Various neighborhoods and locations in Gdansk
Botanical Gardens and Zoo
Bus Station
Dluga (Long) Street
Dolne Miasto
Eikkis Apartment
Factory District
Five Star
Forest City
Fort Grodzisko
Ganymede Bar
Golden Gate
Great Mill
Holy Trinity Church
International Brigade Post Office HQ
Kaminskis Compound
Kaminskis Hotel
Ladas Compound
Light Munitions Factories
Marians Farm
Merchant Union Distillery
Merchant Union Fortress
Milk Bar
Neptune Theater
Nowe Ogrody
Old Coal Power Plant
Old City
Olowianka Island
Ostrow Island
Portowa Island
Portowa Island Rail Yard
Siedlce Gdanski
Sikora Armaments
Solidarity Market
St. Marys
The Admirals
Thieves Market
Wyspa Spichrzow

Gdansk was the 4th largest city in Poland and served as its principle sea port. Beginning in the spring of 1997, city was bombed by NATO aircraft targeting the rail yards, dock facilities, power plant, heavy industry, and petrochemical facilities. As NATO advanced into Poland, the bombing shifted to tactical military targets and the city began preparations for the arrival of ground forces. By May the fighting had reached the outskirts and city soon encircled. Initially, NATO fought to contain the Pact forces inside the city and keep them penned up - until enough resources were available for an urban assault. Over the weeks and months that followed, the city's inhabitants were subject to artillery fire and probes, reducing whole blocks to rubble, and localized use of chemical weapons. Food and supplies rapidly dwindled. On June 2nd a Polish Foxtrot class submarine, ORP Wilk, slipped into the harbor delivering supplies. Then in the autumn of 1997, with Warsaw in the south relieved and NATO falling back under mounting pressure from they Soviets, the siege was abandoned.

Following the relief of Gdansk, the city was struck by a low-yield nuclear ground bursts, targeting the airport. Despite the blast and fire damage, the populated city core was neither destroyed or abandoned. Winds at the time carried radioactive fallout from ground zero northeast, missing the city center, but blanketing the populated Sopot, Oliwa, and Zaspa neighborhoods. Then in the early months of 1998, a second tactical strike targeted the damaged but still functioning harbor facilities near the Westerplatte. This time the city was spared the horrors of radioactive fallout. but the population had already been decimated.

Over the next two years the number of inhabitants would continue to decline as disease and other hardships ravaged the survivors. The winters were the worst, when the cold killed during the nights and food stocks ran low. Polish authorities lacked the manpower to do little of anything and civil order inched closer to anarchy. In turn, neighborhoods and streets began to form armed watches and gangs. Alliances were made, factions formed, and though fighting often broke out, Gdansk didn't implode.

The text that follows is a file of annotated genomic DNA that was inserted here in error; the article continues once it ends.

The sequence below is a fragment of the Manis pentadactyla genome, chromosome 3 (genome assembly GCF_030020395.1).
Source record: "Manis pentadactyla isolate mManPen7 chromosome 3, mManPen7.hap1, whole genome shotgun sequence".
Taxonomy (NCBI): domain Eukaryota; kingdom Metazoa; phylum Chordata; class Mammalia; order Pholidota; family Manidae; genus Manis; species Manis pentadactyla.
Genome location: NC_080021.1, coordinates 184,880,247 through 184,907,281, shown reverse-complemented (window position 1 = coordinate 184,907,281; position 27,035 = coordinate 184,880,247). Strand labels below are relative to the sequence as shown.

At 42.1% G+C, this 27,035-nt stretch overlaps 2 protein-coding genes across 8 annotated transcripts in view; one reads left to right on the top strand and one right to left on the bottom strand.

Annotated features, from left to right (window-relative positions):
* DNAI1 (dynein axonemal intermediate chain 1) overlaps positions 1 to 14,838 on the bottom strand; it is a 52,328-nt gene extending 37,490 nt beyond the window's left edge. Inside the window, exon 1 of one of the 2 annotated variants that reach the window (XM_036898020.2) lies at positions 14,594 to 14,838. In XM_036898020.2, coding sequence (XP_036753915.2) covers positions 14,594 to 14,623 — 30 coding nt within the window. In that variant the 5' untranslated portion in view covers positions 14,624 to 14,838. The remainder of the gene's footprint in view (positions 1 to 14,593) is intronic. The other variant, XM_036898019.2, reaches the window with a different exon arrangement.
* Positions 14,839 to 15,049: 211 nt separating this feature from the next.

As time wore on, Gdansk increasingly found itself distancing itself from Malbork, which had become the nearest regional authority. The Baltic city was expected to use the remnants of its fishing fleet to help feed the other garrison towns such as Gydnia, despite their much smaller populations, and there was little in return. Anger and frustration set in as Malbork was given priority on food and other resources. Dissension slowly grew and would play a part when NATO returned.

In 2000, Gdansk was occupied by elements of the US 2nd Marine Division during NATO's summer offensive. Landings at Sobieszewo Island, Sopot, and up the Vistula River, scattered the relatively weak Polish forces in the area. In some instances, militias stood down, rather than mustering and joining in what would have been a futile defense. Others quietly welcomed the the Marines' arrival. Before long American civil affairs personnel contacted key figures and factions in the city who were sympathetic to the Polish Free Congress. While some had been known in advance by NATO intelligence, others stepped forward, eager to help form a joint governing authority with the occupation forces. For those in Gdansk who'd been wishing for less interference from the Polish Military Government in Malbork, the invasion offered them just what they were looking for - even if it was under a foreign flag.

US forces were not in Gdansk for long however. Following the failure of the NATO offensive and shocking WarPac counterattack, a general retreat was issued. Overnight, the Marines withdrew in a confused evacuation that coincided with a costly skirmish at sea. Though many Marines were left stranded, the pro-independence supporters were for the most part, now on their own. Without foreign support, most people in Gdansk at the time thought independence was anything but a lost cause. The city was too divided and too disorganized to take direct action. Slowly however, with the reformation of the stranded Marines into a cohesive unit, the arrival of freed NATO PoWs, and the efforts of charismatic leaders, the city closed it's doors to the outside - not openly declaring independence, yet, but breaking ties with the oppressive leadership in Malbork.

Currently, the pro-independence leaders and organizations lack any real unity, are distrustful of each other, to form a Free City under one banner. There are others still that wish to retain the city's allegiance to Malbork, either out of loyalty or fear. The KGB/GRU exploit work to exploit the fear, spreading propaganda as well as abducting or assassinating key members of the original NATO established authority.

It's now only a matter of time before Polish and Soviet troops march on Gdansk to bring it back under control.

Official Map of Gdansk with Various Factions

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